26/11 terror attack mastermind Hafiz Saeed's new political party to launch manifesto

This comes after the Islamabad High Court set aside the decision of the Election Commission of Pakistan to reject the application of the MML for registration as a political party last week.

Published: 14th March 2018 06:24 PM  |   Last Updated: 14th March 2018 06:24 PM   |  A+A-

Hafiz Saeed, leader of the banned organisation Jamaat-ud-Dawa (JuD) and the 26/11 mastermind. (File Photo | AFP)


ISLAMABAD: Jamaat-ud-Dawah chief and 26/11 attack mastermind Hafiz Saeed's newly formed Milli Muslim League (MML) has announced that it will launch its own manifesto on March 23, ahead of the Pakistan general elections later this year.

This comes after the Islamabad High Court set aside the decision of the Election Commission of Pakistan (ECP) to reject the application of the MML for registration as a political party last week, according to local media reports.

The ECP had earlier rejected MML’s application to register Saeed's political party on the Pakistan interior ministry’s recommendation, saying that the “MML has links with banned militant outfits”.

MML President Saifullah Khalid said on Tuesday that there were no "legal hurdles" left for the registration of the party and said that it will release the manifesto as per the scheduled date.

Commenting on the court verdict, Khalid said, "This is a victory of the Pakistan ideology. The court has allowed MML to give us a chance to play its role in national politics."

Khalid added that it will field its candidates in all provincial and national assembly seats in the Pakistan general elections.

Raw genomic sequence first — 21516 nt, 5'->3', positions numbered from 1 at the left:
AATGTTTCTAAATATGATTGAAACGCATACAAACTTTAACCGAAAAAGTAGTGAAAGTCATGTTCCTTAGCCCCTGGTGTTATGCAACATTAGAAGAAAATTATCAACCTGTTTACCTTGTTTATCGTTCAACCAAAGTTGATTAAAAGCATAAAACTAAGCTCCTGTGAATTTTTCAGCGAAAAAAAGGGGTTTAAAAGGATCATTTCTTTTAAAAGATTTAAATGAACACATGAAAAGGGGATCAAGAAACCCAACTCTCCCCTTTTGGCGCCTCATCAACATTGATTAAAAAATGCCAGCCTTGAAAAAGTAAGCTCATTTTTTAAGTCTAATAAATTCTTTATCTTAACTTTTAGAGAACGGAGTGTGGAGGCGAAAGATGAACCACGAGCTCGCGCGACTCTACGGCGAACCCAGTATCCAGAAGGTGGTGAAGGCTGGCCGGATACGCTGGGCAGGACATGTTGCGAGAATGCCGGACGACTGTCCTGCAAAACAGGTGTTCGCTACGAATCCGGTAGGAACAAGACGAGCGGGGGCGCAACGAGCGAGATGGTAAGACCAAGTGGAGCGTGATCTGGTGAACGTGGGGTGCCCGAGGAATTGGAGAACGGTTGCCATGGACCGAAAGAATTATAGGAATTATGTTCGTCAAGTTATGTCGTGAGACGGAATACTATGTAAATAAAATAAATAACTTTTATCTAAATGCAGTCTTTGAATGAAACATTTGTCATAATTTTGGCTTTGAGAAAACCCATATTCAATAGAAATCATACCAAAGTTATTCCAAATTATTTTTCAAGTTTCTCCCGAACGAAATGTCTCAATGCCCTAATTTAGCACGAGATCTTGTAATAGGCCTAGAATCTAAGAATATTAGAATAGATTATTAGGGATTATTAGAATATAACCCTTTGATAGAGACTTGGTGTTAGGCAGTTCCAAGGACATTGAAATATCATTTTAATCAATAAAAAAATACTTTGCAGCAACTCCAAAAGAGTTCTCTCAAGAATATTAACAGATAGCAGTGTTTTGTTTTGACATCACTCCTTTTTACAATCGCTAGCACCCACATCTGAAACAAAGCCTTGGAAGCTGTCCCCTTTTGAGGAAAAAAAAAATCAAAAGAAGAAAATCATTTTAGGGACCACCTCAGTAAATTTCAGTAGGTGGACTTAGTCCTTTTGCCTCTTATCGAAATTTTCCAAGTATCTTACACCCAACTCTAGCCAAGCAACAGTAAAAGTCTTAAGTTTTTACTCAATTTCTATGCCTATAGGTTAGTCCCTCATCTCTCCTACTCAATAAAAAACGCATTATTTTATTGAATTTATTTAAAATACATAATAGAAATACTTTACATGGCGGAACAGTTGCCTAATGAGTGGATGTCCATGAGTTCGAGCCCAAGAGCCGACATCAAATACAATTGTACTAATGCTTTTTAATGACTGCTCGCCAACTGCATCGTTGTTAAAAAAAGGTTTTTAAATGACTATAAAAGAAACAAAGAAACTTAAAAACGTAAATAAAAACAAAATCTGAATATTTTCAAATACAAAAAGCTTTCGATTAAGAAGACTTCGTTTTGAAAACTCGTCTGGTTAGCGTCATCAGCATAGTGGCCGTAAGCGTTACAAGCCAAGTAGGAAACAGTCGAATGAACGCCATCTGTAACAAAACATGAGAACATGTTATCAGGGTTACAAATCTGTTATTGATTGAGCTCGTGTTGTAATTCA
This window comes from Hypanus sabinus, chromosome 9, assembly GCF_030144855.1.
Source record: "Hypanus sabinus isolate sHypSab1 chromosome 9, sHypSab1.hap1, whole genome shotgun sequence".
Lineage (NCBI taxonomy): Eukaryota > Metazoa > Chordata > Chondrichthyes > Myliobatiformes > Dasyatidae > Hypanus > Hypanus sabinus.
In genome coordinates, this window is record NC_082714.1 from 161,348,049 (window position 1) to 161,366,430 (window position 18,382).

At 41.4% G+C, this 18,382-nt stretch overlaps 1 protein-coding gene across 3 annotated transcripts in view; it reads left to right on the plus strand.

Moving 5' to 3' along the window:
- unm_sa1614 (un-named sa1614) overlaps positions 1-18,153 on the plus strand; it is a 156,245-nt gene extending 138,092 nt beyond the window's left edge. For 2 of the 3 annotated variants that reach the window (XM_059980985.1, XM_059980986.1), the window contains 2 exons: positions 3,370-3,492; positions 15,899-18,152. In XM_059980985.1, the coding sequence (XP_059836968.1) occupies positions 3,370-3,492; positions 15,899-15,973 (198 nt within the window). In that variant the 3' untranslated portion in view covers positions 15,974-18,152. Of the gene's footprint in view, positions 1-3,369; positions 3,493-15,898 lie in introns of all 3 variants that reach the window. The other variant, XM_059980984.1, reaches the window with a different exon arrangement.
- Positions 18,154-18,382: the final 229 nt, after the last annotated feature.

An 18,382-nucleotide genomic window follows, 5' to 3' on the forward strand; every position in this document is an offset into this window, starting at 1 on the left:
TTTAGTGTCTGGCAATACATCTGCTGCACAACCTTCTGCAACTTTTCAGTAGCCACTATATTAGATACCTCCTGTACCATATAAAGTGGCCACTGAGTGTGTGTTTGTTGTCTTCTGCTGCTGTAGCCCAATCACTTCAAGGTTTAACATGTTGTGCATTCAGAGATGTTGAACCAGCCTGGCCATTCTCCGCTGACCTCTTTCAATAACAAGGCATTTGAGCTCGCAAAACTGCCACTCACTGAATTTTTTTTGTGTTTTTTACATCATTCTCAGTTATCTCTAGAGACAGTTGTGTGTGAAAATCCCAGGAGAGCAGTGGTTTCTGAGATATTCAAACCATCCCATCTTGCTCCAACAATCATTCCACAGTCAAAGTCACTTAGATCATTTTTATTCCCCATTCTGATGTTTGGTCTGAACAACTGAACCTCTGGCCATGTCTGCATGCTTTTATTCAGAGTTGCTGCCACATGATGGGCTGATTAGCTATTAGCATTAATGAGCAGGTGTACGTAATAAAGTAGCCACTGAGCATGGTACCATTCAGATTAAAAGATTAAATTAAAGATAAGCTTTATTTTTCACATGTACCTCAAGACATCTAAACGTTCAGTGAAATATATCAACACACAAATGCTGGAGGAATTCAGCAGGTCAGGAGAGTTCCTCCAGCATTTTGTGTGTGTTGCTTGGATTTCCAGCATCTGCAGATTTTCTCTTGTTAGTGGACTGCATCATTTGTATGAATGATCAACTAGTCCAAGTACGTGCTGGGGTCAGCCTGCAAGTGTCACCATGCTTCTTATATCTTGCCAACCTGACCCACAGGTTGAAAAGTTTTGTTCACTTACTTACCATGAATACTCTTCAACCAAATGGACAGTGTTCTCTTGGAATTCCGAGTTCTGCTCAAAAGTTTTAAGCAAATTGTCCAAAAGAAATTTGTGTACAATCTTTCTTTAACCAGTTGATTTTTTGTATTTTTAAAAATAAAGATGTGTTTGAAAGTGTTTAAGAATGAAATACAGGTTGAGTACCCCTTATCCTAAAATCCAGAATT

In January, Saeed's entities were moved from Pakistan's watch list to the list of proscribed organisations after the government introduced a presidential ordinance by amending the country's anti-terrorism act to include UN-designated terrorist groups and individuals for terror financing, paved the way for the confiscation of JuD and FIF assets.

However, despite the ban, the entities were found to be freely operating in Pakistan.

Last month, Pakistani authorities confirmed that the country was going back on the "grey list" of the FATF, after a span of nearly four years.

In December last year, Saeed opened his political office in former prime minister Nawaz Sharif's parliamentary constituency in Lahore.

India has, time and again, protested against Pakistan for harbouring Saeed, who is wanted for plotting the 2008 Mumbai attacks, which claimed 166 lives.

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